the Day of the Locust
Tod loves Faye, a woman of questionable talents and questionable motives. In a romance gone wrong, Tod fights over her, but never seems to progress on anything – except perhaps his wonderful painting that describes everything that is wrong with American society.
This is another American literature novel for me. It starts out quite slowly, but interestingly, but does not build to the expected climax. Of the whole book, I would have said that the ending left me most underwhelmed – but that that was the point, because the themes of the book are unfulfilled sexual gratification and unfulfilled dreams.
This novels quite a gritty one, and I wouldn’t have said I really enjoyed it. It’s going to be a fun one to write about in the exam though, because there is just so much there to comment on. The narrator really made the story for me with his forknowledge and snarky remarks about the characters. I really didn’t feel any sympathy for the characters, even poor Homer.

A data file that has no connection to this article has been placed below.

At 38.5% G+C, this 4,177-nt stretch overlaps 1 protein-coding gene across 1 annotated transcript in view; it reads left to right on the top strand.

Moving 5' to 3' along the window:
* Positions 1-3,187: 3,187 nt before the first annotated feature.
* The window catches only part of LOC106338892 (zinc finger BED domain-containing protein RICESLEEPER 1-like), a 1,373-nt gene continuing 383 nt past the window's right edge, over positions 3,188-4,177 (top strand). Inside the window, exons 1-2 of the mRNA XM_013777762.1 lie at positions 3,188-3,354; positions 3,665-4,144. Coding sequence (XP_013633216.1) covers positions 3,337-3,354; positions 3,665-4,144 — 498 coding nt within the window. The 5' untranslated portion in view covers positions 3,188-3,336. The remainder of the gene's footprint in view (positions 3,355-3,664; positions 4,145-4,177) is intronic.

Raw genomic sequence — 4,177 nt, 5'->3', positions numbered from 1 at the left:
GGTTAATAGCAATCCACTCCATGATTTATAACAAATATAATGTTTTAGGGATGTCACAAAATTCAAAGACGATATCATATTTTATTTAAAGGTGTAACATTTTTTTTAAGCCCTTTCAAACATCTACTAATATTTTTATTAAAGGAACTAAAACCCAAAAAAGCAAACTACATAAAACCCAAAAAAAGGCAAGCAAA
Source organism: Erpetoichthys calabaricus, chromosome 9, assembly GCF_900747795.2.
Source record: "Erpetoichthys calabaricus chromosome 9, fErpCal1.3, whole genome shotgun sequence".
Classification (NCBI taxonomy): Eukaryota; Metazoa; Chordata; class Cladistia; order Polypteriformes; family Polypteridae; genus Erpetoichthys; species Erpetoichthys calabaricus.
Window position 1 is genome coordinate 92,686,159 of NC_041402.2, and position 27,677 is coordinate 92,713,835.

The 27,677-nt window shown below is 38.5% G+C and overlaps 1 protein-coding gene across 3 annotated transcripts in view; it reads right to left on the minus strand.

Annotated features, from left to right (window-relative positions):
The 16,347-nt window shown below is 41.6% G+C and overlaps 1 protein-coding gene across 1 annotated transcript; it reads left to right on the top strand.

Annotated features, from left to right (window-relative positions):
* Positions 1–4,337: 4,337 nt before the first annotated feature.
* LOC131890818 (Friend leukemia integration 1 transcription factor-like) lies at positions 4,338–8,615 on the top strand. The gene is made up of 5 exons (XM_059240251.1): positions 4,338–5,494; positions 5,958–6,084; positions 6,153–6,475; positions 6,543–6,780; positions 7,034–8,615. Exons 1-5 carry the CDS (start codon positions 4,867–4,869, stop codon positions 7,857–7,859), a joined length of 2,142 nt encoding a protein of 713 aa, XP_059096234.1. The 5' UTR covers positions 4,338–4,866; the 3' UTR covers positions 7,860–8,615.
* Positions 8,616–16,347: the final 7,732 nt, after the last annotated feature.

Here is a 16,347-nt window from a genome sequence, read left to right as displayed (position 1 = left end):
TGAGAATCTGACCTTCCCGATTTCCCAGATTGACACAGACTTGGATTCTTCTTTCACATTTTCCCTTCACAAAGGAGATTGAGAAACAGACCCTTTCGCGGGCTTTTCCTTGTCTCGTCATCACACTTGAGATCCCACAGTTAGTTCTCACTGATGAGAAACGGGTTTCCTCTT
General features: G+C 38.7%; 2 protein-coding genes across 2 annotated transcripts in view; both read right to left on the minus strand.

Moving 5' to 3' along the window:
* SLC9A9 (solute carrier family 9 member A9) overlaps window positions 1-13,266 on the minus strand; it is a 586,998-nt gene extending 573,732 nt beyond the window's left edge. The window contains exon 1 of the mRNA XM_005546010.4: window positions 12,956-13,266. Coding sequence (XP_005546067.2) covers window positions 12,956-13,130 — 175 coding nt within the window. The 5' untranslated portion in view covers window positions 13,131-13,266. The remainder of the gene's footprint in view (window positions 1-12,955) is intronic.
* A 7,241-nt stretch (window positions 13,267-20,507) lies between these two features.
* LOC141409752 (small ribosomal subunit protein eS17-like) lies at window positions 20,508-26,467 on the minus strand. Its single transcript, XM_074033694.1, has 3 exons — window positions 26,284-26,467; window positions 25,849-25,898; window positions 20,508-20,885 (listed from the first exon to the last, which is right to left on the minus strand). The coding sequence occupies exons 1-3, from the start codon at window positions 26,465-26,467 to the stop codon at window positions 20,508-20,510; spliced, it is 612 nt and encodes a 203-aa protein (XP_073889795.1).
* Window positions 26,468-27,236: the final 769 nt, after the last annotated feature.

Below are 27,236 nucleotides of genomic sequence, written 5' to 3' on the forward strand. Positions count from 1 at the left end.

Apparently this novel has multiple references to pop culture – or that pop culture references it. Homer is as of “The Simpsons” in humour, and additionally apparently there is a similar scene in Seinfeld. See, I had to even google that to spell it correctly!
Overwhelmingly this novel dreams of blood and violence. Tod often fantasises about raping Faye, and sometimes you even feel as if that would be justified, she’s so annoying and teasing. I actually really liked the Mexican with the chicken, and felt that in an odd way, of course it was he that got Faye in the end.
Not the finest example of American literature I’ve read so far, but not the worst. I wouldn’t personally recommend reading it, but if it was on your bookshelf and you felt like some violence and unfulfilment go for it!